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Since breaking out in the Harmony Korine-penned Nineties cult classic “Kids,” Chloë Sevigny has become a Cannes regular, earning a reputation as a sometimes controversial indie muse. This year, she is making her directorial debut at the festival with a short titled “Kitty,” screening as part of the Critics’ Week lineup.

Sevigny was a guest speaker at one of the Women in Motion talks organized by Kering at the Majestic hotel on Wednesday, together with Amy Emmerich, chief content officer at Refinery29, which executive produced the film as part of its growing lineup of original programming.

The actress wasted no time establishing that she supports Kering’s agenda of promoting female film talent.

“I think it’s just important to surround yourself with as many women as possible. Sorry, I really love men, too, and I love sleeping with men, I love hanging out with men — but I prefer working with ladies,” she said, citing communication and multitasking as female skills she values in the workplace.

Based on a short story by Paul Bowles, “Kitty” is a story about a little girl who transforms into a cat. It’s one of 12 short films in the Shatterbox Anthology series by female directors that will start running monthly on Refinery29 this summer, and will also include the directing debuts of Kristen Stewart and Gabourey Sidibe.

“It’s a lifelong dream and here I am doing it, and I’m so proud of it. I feel like it’s like the first step toward telling more stories about women that don’t have to do with men or finding a man. That’s what I want to do,” Sevigny said. “Features are what I’m striving to do, but I’d never shot anything on film before. I wanted to practice and this story, I’ve been in love with for so many years. It’s about a mother and a daughter, and I just wanted to make a really nice concise short. It has a beginning, a middle and an end, and it’s a sweet little tale and it’s very cinematic.”

The film features newcomer Edie Yvonne alongside Ione Skye and Lee Meriwether, best known for her portrayal of Catwoman and her long-running stint as secretary Betty Jones on the Seventies television series “Barnaby Jones.” Ignoring the adage of never working with children or animals, Sevigny added five cats into the mix.

“Half the movie, you’re playing off a cat and trying to tell this really emotional tale off a cat’s face. This proved more difficult than I imagined, but our cats were great and really good performers and very expressive — weirdly — for cats. So I hope it works,” she said with a laugh.

Sevigny said she first considered directing 20 years ago. “What prevented me? I think my insecurities, mostly,” she admitted. “At 40, I overcame all of that.”

Still, she offered a harsh vision of the film industry, ranging from the poor quality of material offered to female leads to the “crossing-the-line weirdness” of casting directors.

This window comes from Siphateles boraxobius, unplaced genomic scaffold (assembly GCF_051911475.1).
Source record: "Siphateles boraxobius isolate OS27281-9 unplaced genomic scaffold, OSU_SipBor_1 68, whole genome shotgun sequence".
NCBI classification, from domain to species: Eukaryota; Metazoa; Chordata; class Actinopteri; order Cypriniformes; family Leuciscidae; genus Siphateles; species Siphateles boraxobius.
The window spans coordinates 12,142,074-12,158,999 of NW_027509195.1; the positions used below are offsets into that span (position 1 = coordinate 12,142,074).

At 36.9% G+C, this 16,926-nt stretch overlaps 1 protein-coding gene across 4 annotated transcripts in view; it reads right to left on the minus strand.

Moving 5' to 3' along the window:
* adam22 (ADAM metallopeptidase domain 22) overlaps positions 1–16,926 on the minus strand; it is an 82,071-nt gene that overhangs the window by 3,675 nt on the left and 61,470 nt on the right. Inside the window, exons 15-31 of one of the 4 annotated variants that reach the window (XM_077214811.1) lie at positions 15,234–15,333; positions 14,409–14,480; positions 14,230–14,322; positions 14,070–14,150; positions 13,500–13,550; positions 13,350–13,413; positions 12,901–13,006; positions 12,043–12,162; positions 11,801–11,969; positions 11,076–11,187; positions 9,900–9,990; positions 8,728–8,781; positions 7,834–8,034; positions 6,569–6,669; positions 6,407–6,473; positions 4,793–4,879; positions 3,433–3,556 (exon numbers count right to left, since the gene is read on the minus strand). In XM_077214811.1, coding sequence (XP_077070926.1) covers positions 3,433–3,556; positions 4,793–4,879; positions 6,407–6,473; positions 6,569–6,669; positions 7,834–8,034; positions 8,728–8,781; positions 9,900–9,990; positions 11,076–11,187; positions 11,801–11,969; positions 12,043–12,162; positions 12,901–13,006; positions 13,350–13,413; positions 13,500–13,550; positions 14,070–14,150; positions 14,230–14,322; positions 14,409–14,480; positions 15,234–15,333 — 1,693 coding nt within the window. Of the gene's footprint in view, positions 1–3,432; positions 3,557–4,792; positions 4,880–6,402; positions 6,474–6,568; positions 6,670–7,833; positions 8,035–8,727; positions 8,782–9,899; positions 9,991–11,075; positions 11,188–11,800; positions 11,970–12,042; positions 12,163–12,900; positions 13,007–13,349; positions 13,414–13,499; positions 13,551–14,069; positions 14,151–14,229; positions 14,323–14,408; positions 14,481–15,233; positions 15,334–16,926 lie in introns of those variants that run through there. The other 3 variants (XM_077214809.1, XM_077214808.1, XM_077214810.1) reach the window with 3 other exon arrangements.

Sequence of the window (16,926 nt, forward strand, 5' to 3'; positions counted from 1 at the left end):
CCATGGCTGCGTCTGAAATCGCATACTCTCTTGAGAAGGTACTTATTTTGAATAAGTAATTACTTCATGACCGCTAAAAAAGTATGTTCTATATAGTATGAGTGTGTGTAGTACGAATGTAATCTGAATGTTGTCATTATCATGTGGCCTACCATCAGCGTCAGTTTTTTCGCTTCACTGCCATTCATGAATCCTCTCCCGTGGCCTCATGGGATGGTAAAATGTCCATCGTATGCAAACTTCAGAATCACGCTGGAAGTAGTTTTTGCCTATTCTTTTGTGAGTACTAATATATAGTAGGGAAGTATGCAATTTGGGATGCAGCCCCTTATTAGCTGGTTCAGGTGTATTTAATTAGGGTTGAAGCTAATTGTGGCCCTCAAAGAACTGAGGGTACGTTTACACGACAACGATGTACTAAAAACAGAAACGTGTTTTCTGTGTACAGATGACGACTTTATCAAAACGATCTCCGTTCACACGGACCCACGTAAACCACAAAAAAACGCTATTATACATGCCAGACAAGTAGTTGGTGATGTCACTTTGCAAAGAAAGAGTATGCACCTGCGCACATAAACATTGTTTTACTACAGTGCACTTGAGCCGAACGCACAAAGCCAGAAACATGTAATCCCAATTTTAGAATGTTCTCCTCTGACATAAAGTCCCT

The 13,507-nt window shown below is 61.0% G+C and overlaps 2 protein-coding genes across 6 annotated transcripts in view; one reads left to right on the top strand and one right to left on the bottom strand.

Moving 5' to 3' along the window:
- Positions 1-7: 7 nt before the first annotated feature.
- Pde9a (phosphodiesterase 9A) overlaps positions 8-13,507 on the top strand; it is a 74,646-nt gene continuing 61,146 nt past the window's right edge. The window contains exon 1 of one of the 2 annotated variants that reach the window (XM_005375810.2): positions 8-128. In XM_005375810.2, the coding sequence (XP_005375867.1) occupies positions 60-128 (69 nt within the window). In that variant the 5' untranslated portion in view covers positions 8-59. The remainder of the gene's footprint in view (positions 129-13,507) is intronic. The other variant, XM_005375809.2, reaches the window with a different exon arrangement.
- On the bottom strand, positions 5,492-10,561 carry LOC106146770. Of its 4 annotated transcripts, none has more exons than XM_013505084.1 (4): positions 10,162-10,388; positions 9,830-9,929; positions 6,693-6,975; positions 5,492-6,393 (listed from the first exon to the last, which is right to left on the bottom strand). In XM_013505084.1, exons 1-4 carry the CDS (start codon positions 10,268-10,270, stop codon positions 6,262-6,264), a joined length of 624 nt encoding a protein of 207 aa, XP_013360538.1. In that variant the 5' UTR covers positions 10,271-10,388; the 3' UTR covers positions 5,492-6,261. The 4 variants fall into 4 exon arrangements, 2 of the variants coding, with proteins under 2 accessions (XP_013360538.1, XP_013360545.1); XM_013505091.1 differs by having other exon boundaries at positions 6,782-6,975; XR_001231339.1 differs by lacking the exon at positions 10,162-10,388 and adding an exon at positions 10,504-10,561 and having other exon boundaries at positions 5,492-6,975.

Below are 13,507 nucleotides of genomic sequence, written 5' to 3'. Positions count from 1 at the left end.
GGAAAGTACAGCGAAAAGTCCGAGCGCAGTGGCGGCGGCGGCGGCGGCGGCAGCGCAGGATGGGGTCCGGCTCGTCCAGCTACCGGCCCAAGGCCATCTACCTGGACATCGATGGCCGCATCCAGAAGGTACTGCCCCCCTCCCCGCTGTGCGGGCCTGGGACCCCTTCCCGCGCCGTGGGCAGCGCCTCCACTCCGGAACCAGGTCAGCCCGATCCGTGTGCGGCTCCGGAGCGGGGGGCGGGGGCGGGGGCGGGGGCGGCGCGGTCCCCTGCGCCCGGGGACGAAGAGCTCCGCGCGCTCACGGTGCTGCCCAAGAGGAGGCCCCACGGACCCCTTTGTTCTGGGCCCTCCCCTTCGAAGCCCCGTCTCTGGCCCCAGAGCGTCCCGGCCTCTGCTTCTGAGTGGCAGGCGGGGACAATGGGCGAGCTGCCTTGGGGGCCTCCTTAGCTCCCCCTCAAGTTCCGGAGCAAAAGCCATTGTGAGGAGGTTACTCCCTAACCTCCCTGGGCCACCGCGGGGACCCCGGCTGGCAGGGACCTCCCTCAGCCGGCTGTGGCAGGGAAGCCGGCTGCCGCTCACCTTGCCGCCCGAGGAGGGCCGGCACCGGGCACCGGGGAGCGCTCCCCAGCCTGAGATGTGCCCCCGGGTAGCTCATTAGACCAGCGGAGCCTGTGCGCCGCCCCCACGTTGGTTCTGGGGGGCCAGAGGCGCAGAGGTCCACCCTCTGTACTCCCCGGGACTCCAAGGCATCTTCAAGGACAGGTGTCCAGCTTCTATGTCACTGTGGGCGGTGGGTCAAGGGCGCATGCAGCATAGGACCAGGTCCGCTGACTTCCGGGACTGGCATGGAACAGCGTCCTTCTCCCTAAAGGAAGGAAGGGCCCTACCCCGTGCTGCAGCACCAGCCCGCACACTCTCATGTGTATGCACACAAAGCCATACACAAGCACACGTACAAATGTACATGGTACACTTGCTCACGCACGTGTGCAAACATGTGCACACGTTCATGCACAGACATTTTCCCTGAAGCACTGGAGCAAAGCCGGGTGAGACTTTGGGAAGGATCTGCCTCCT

“What I’ve seen the most is that when women on set become a little emotional or impassioned even, they’re labeled as hysterical or crazy and have a hard time getting hired again,” she said. “I know many women who have been labeled that way, and the double standard of the man being the wild, crazy mad director is so embraced.”

She said fear of losing work prevented many women from speaking out about issues including income inequality in Hollywood.

“It’s just so political. I mean, we all read the fluff pieces. Nobody ever says anything bad about anybody else because you never know who you’re going to work with or want to work with in the future,” she said. “So we all have to keep it kind of general — unless you’re, like, Rose McGowan. She’s awesome, but it hurts you, so that’s a real fear.”

Though often seen as intrepid because of her willingness to take risks in movies like “Boys Don’t Cry” and “The Brown Bunny” — the film in which she famously performed oral sex on Vincent Gallo — Sevigny revealed she feels vulnerable when doing press and struggles with the media’s obsession with beauty.

“I’ve been frustrated for, like, over 20 years, so you just kind of learn to navigate it,” she said. “I think that’s part of why this whole fashion thing comes in it for me, because I feel it’s a way to distract or deflect from that. I just have to walk away from it as often as I can and be myself in my own skin.”

She suggested her status as a style icon — with a clothing collection for Opening Ceremony and campaigns for fashion brands including Miu Miu, Chloé and Jimmy Choo — was starting to wane now that she is 41.

“I’ve already felt like a little bit of a slowing down around that, even with lending dresses and things like that. It’s really unfortunate. I think I was probably, like, the oldest woman to ever appear in a Miu Miu campaign at, like, 39,” she said.

“And I love Miuccia [Prada,] I think she loves celebrating actresses, but usually it’s, like, ingénues. This is what people like looking at. I can’t even look at fashion magazines anymore because the images do my head in. I wish there was a way to change it,” she added.

Still, she qualified this as a positive time for women in film, with the emergence of Millennial talents such as Lena Dunham and Jennifer Lawrence. “They seem stronger and empowered,” she noted. “I think it’s an exciting time and I feel like change is upon us.”

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